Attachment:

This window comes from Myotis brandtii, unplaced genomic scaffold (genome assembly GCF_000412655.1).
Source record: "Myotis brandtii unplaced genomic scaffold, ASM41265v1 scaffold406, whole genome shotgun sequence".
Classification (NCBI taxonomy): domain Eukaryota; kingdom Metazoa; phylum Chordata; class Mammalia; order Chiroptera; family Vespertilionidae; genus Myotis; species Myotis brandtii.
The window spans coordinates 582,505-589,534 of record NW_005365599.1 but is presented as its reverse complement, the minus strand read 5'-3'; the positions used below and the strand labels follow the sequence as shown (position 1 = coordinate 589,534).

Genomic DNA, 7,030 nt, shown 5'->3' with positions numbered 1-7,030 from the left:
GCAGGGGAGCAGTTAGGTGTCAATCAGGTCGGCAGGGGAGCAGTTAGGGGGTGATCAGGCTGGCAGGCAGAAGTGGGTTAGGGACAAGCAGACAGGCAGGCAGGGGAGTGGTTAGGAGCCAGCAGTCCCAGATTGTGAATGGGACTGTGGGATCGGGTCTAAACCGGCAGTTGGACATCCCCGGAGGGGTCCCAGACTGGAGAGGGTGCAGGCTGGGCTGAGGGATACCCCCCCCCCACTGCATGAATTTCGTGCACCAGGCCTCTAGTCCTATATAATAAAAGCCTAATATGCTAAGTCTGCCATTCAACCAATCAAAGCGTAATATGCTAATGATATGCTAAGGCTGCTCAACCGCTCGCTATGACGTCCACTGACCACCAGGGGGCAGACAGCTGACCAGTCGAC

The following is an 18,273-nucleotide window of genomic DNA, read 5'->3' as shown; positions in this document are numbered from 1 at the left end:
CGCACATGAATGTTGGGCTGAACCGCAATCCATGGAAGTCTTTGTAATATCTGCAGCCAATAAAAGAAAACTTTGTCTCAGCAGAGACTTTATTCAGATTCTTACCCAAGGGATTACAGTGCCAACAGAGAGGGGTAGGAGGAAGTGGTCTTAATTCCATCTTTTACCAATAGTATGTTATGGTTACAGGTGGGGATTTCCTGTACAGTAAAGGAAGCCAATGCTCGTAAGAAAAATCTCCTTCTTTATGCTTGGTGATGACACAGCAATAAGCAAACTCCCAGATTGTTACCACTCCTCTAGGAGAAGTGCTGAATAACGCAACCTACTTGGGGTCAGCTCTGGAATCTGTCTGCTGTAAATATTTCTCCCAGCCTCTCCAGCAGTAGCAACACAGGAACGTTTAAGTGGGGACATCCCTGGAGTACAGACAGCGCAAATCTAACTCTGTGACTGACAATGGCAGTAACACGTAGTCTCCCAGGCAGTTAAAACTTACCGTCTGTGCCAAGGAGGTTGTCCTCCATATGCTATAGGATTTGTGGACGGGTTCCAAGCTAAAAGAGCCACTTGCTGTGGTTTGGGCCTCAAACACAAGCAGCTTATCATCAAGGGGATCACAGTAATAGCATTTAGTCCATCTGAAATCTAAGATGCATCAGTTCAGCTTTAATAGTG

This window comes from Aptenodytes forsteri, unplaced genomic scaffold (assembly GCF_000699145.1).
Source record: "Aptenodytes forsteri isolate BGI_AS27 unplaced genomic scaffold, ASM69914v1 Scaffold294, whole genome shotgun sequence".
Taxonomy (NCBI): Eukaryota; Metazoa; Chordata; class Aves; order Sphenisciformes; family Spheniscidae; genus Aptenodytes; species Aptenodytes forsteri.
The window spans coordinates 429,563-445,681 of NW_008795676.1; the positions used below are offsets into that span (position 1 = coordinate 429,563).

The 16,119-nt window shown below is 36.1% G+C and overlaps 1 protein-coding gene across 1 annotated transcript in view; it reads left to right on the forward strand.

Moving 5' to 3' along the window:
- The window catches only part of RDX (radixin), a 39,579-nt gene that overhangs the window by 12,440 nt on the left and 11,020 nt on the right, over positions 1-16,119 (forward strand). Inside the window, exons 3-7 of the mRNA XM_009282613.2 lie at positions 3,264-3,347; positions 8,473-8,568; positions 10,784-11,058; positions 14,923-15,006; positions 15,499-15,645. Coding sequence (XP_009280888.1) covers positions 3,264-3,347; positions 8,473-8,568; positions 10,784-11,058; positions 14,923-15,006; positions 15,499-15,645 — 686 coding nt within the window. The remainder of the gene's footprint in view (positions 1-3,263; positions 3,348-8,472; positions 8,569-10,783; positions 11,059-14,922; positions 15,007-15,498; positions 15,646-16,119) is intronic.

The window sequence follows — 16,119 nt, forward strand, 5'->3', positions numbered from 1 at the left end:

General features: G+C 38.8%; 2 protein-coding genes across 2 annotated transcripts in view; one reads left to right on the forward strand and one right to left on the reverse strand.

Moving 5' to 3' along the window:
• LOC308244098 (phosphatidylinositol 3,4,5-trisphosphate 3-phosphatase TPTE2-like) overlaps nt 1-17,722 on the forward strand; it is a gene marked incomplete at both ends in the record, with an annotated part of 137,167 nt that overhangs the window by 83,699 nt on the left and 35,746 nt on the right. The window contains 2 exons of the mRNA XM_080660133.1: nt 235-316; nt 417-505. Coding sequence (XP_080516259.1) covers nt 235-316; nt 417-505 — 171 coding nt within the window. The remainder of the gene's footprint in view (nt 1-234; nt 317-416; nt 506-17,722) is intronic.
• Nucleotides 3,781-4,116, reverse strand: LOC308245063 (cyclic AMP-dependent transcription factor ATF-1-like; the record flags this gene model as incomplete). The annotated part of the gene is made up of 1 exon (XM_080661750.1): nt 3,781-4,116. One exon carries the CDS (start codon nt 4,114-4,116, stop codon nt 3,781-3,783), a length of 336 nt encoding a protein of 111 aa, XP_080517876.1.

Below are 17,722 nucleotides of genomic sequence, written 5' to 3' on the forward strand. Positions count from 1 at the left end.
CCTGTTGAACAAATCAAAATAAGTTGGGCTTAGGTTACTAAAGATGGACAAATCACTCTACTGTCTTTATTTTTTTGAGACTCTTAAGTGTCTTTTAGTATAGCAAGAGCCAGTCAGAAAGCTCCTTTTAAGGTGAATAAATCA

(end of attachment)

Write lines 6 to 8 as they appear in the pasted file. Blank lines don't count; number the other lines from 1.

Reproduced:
GCAGGGGAGCAGTTAGGTGTCAATCAGGTCGGCAGGGGAGCAGTTAGGGGGTGATCAGGCTGGCAGGCAGAAGTGGGTTAGGGACAAGCAGACAGGCAGGCAGGGGAGTGGTTAGGAGCCAGCAGTCCCAGATTGTGAATGGGACTGTGGGATCGGGTCTAAACCGGCAGTTGGACATCCCCGGAGGGGTCCCAGACTGGAGAGGGTGCAGGCTGGGCTGAGGGATACCCCCCCCCCACTGCATGAATTTCGTGCACCAGGCCTCTAGTCCTATATAATAAAAGCCTAATATGCTAAGTCTGCCATTCAACCAATCAAAGCGTAATATGCTAATGATATGCTAAGGCTGCTCAACCGCTCGCTATGACGTCCACTGACCACCAGGGGGCAGACAGCTGACCAGTCGAC

The following is an 18,273-nucleotide window of genomic DNA, read 5'->3' as shown; positions in this document are numbered from 1 at the left end:
CGCACATGAATGTTGGGCTGAACCGCAATCCATGGAAGTCTTTGTAATATCTGCAGCCAATAAAAGAAAACTTTGTCTCAGCAGAGACTTTATTCAGATTCTTACCCAAGGGATTACAGTGCCAACAGAGAGGGGTAGGAGGAAGTGGTCTTAATTCCATCTTTTACCAATAGTATGTTATGGTTACAGGTGGGGATTTCCTGTACAGTAAAGGAAGCCAATGCTCGTAAGAAAAATCTCCTTCTTTATGCTTGGTGATGACACAGCAATAAGCAAACTCCCAGATTGTTACCACTCCTCTAGGAGAAGTGCTGAATAACGCAACCTACTTGGGGTCAGCTCTGGAATCTGTCTGCTGTAAATATTTCTCCCAGCCTCTCCAGCAGTAGCAACACAGGAACGTTTAAGTGGGGACATCCCTGGAGTACAGACAGCGCAAATCTAACTCTGTGACTGACAATGGCAGTAACACGTAGTCTCCCAGGCAGTTAAAACTTACCGTCTGTGCCAAGGAGGTTGTCCTCCATATGCTATAGGATTTGTGGACGGGTTCCAAGCTAAAAGAGCCACTTGCTGTGGTTTGGGCCTCAAACACAAGCAGCTTATCATCAAGGGGATCACAGTAATAGCATTTAGTCCATCTGAAATCTAAGATGCATCAGTTCAGCTTTAATAGTG